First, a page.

Fairfield board quits
The Fairfield College board of trustees say they acted in the best interests of the school by resigning.
The board quit yesterday and the Ministry of Education will appoint a commissioner to replace them, although it is so far unclear who that will be.
Board deputy chairperson Rodney Hartles last night said it had made the "appropriate decision in the best interests of the school going forward".
"We wanted to improve the outcomes for those kids and the only way forward was to up the level of intervention in the school ... we took the ultimate step and ... resigned."
The board would release a more detailed statement later, probably early next week.
Ministry of Education spokesman Gillon Carruthers said the Secretary for Education would appoint a commissioner as soon as possible. Dennis Finn, a special adviser appointed to the school by the ministry in late December, said he would "wait and see on Monday" whether he stayed on at the school.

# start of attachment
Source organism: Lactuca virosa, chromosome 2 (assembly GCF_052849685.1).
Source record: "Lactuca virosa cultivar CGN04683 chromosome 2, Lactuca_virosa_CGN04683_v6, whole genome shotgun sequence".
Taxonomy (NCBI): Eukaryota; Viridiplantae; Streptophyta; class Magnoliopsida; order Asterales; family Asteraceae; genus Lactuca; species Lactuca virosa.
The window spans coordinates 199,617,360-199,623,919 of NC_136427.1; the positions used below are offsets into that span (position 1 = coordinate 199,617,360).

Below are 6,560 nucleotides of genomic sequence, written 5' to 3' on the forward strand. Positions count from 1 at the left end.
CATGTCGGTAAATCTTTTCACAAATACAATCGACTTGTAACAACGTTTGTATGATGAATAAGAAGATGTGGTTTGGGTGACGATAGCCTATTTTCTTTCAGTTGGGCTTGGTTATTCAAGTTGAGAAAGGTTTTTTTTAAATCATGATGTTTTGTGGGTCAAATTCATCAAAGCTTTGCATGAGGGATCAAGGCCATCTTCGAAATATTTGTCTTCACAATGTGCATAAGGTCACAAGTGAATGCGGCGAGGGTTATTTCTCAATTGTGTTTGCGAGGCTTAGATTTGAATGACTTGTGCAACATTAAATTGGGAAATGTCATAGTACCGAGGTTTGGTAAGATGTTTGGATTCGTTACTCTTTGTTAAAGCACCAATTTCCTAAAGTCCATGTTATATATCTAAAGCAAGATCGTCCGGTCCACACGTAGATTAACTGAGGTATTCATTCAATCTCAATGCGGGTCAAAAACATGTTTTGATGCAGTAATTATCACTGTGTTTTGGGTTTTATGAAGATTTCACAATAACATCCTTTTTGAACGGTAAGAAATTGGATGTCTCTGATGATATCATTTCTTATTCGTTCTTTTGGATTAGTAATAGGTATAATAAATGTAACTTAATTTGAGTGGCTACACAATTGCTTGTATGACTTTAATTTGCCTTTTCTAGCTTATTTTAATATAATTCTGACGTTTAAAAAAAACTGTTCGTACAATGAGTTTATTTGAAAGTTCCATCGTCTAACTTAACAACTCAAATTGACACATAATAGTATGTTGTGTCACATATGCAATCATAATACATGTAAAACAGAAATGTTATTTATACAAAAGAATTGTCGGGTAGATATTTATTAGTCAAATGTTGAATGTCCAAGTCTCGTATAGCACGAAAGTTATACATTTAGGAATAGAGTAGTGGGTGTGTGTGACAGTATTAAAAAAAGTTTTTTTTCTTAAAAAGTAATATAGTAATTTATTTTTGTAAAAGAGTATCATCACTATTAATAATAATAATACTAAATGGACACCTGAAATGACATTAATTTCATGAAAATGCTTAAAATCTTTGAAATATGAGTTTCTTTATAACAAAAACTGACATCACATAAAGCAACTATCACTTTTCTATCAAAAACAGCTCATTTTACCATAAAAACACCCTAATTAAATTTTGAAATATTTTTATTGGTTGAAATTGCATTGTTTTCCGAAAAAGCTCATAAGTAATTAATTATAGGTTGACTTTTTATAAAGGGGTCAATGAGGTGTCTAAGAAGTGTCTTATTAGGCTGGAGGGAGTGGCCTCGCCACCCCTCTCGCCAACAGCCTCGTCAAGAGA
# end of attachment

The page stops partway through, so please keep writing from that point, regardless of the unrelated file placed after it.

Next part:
He said the decision to resign was the board's own, and principal Julie Small was "absolutely" still at the school.
The state co-educational Hamilton secondary school experienced a tumultuous end to 2008, with 80 per cent of PPTA staff members voting no confidence in the principal, the senior leadership team and the board.
At the time Mrs Small told the Waikato Times she was committed to raising academic achievement at the school.
But teachers said they worked incredibly hard and felt their professionalism was constantly being undermined and challenged.
Earlier this week about 200 people attended an emotional community hui at the school's marae to express concerns over the achievement of Maori students and management of the school.
On Thursday a student strike over the issues at the school turned heated as a teacher clashed with television cameras trying to film students.
The PPTA, which represents the majority of the teachers at the school, was unavailable for comment on the latest development last night.